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Customer Review

269 of 273 people found the following review helpful
3.0 out of 5 stars Decent cognitive psych sampler., May 17, 2012
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This review is from: What Makes Your Brain Happy and Why You Should Do the Opposite (Paperback)
This is another book in the increasingly popular genre of pop cognitive psychology. These books usually take the following approach:
1) Author reads tons of studies revealing brain quirks, failures, and surprising behavior.
2) Author attempts to tie some of these into related themes (Think Malcolm Gladwell's "Blink").
3) Author discusses the "lessons learned" from these studies.
"What Makes Your Brain Happy" is no exception. The title refers to the brains tendency to fall into common, comfortable behavior patterns, occasionally to our detriment. Subjects like confirmation bias, framing, and mental heuristics and all discussed via various studies, anecdotes, and thought experiments. He also wades into territory common to many books on the subject of happiness including habituation, buyer's remorse, narcissism, and loneliness. To fans of cognitive psych and behavioral economics, most of this material will be familiar. To the uninitiated, this is a decent introduction.

DiSalvo positions this book as a scientific alternative to the self-help genre which he regards as frequently built on false promises. He takes a couple jabs at the self-help industry early on (you're not suddenly seeing more Chanel handbags because the cosmos are responding to your "dream board" but rather because you've keyed yourself into looking for them) but this book is really about examining studies and trying to wring out some lessons that we can apply to our own life.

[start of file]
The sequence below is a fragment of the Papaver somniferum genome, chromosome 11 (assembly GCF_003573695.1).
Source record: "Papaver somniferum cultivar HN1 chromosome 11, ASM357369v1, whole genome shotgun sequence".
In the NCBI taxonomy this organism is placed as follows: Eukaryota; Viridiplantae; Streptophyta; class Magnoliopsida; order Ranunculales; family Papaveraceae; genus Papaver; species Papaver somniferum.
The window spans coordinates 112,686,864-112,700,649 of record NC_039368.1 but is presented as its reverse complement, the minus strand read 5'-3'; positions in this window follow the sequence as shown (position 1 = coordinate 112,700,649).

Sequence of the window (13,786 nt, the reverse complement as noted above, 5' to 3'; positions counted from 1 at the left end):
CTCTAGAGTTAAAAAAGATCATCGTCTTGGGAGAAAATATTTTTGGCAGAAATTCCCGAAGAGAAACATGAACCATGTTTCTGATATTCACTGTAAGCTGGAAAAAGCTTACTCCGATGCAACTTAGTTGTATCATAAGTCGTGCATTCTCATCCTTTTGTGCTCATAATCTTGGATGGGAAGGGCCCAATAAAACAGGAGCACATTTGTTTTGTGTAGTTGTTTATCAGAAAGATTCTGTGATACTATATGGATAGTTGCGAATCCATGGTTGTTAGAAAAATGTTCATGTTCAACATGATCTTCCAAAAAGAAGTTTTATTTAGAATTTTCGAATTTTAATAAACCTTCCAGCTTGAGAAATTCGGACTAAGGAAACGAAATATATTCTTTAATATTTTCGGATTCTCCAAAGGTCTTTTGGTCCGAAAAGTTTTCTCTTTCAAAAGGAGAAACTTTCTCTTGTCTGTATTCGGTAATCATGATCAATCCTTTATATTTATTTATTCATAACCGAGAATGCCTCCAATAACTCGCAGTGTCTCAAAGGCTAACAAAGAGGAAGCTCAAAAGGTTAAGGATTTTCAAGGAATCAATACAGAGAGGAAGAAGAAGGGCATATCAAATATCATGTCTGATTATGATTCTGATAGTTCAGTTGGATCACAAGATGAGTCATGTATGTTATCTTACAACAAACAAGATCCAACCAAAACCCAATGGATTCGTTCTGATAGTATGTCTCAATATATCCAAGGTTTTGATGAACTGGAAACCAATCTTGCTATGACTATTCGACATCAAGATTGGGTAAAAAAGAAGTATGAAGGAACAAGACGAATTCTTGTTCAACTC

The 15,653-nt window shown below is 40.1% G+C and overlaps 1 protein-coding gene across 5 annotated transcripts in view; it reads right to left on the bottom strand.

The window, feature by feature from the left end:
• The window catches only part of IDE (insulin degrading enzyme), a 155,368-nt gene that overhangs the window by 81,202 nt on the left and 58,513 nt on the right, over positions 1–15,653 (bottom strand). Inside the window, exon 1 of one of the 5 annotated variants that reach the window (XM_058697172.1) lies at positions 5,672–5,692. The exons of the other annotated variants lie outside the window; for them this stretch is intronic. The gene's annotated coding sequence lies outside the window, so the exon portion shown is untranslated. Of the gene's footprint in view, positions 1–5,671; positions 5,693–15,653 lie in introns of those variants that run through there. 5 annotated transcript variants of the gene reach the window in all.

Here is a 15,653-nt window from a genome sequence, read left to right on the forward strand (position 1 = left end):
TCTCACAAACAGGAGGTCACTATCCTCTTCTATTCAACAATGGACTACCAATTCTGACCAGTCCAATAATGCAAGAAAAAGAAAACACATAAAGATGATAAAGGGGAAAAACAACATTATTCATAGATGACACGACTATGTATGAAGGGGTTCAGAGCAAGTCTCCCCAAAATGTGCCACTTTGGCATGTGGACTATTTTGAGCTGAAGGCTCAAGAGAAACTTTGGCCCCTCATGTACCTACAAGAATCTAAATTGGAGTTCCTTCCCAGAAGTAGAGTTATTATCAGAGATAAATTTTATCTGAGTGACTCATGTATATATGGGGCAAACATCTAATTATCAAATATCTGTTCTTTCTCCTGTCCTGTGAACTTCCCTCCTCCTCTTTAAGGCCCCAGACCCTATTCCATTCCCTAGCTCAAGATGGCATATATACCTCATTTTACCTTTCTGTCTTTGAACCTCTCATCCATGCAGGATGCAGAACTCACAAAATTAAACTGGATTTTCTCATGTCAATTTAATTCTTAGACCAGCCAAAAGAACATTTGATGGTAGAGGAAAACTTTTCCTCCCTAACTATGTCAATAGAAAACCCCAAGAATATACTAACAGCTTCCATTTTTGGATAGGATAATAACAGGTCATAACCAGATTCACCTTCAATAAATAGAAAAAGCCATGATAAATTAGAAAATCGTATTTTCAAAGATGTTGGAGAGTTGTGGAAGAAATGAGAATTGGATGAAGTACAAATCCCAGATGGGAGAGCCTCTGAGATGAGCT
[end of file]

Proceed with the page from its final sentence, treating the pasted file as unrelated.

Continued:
Does he succeed? Yes and no. At the end of the book he distills the material covered into 50 "lessons" to apply to our own lives. They range from reasonable and actionable (let others know about your goals to enhance motivation, make goals tangible and measurable) to the vague and difficult to implement (don't always trust common sense, know when to engage heuristic override) to the simply observational (it's difficult to tell what we'd do in an emotionally charged and time constrained situation). DiSalvo acknowledges that many brain failures are due to "bad wiring" which makes altering our behavior notoriously difficult. He broadly promotes metacognition, that is, thinking about our own thinking, as a means of identifying bias and irrational behavior. I definitely agree and think reading books of this type helps.

My main complaint is that the book is extremely broad and scattershot. It starts off as a nice breezy read, full of interesting, illustrative anecdotes, but it starts to drag toward the middle, with study after study and no common thread. It started to feel like reading 100 back to back magazine articles rather than a cohesive whole. The lessons may be valid, but 50 is so overwhelming that none of them are really "driven home". After closing this book I didn't feel immediately compelled to implement any changes in my life or way of thinking (and not for lack of openness).